Public Input Invited for Environmental Impact Statement On Migratory Bird Hunting
Fish and Wildlife Service has published a notice inviting public comment and participation
as a part of the scoping process in drafting a Supplemental Environmental
Impact Statement (SEIS) on the hunting of migratory birds. Comments
can be sent directly to the Service or provided at a dozen scoping
meetings to be held around the country.
The Service invites Federal and State Agencies and the public to present their views on the scope and substance of an SEIS, options or alternatives to be considered and important management issues. The SEIS will update the 1975 EIS and 1988 SEIS for issuing of annual hunting regulations.
Under the Migratory Bird Treaty Act and the Fish and Wildlife Improvement Act, the Secretary of the Interior has the authority to determine whether migratory bird hunting can take place and issue regulations to guide management. Migratory game birds are species designated in conventions between the United States and Canada, Mexico, Japan, and Russia.
The draft SEIS -- which will contain management alternatives – will be published for comment next year. The notice of the public scoping process was published in the March 9, 2006, volume of the Federal Register.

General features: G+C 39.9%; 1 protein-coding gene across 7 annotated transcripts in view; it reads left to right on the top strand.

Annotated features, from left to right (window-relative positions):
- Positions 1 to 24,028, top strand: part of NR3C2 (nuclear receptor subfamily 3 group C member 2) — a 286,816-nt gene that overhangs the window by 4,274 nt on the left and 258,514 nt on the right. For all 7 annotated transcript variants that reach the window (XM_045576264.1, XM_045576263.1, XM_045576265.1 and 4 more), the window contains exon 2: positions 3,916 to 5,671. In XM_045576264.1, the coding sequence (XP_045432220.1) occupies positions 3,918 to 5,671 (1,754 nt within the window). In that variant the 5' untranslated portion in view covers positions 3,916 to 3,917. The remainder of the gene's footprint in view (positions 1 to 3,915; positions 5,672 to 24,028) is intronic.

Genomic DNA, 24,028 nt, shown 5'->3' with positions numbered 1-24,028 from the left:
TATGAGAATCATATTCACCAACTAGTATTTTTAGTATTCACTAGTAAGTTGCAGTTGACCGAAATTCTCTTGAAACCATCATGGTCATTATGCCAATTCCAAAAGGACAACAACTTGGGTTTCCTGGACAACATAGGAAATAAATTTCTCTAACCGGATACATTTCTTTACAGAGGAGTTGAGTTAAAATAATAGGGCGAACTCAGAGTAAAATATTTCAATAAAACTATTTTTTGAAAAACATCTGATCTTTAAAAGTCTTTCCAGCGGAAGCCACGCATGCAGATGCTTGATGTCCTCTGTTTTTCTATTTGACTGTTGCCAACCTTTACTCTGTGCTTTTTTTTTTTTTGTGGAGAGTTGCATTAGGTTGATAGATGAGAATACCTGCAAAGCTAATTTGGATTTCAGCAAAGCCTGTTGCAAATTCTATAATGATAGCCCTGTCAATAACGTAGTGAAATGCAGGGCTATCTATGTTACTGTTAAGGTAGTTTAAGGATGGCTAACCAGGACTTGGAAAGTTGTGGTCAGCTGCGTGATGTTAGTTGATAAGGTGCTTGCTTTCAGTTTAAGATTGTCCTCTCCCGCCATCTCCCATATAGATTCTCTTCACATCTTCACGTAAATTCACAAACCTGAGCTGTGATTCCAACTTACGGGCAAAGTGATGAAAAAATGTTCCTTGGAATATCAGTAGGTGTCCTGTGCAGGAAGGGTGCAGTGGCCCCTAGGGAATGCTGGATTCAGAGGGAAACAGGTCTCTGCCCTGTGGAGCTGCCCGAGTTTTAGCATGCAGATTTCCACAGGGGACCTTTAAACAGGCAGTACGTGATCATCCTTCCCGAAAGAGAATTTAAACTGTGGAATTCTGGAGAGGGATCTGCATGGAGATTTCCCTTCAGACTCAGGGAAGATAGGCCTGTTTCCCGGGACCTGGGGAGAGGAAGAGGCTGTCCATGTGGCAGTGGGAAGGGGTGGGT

Written comments regarding SEIS scoping are due by May 30, 2006, to Chief, Division of Migratory Bird Management, U.S. Fish and Wildlife Service, Department of the Interior, MS MBSP-4107-ARLSQ, 1849 C Street, NW, Washington, DC 20240. Alternately, comment may be sent by fax to (703) 358-2217 or by e-mail to email@example.com. All comments received from the initiation of this process on September 8, 2005, (when the Service published a Notice of Intent to prepare a SEIS) until May 30, 2006, will be considered.
For more information, please see http://www.fws.gov/migratorybirds/fedreg/MGBHR.HTML.
Twelve public scoping meetings will be held on the following dates at the indicated locations and times:
The Service regulates the hunting of waterfowl, cranes, rails, snipe and woodcock and doves and pigeons. Regulations governing seasons and limits are created annually since bird populations change from year to year. These “annual” regulations have been written by the Service each year since 1918. Other regulations, termed “basic” regulations such as those governing hunting methods, are changed only when a need to do so arises.
In the September 8, 2005, Federal Register, the Service provided information
on the current process for establishing sport hunting regulations, the
tribal regulations process, the Alaska subsistence process, and past
can view our releases or subscribe to receive them -- via e-mail --
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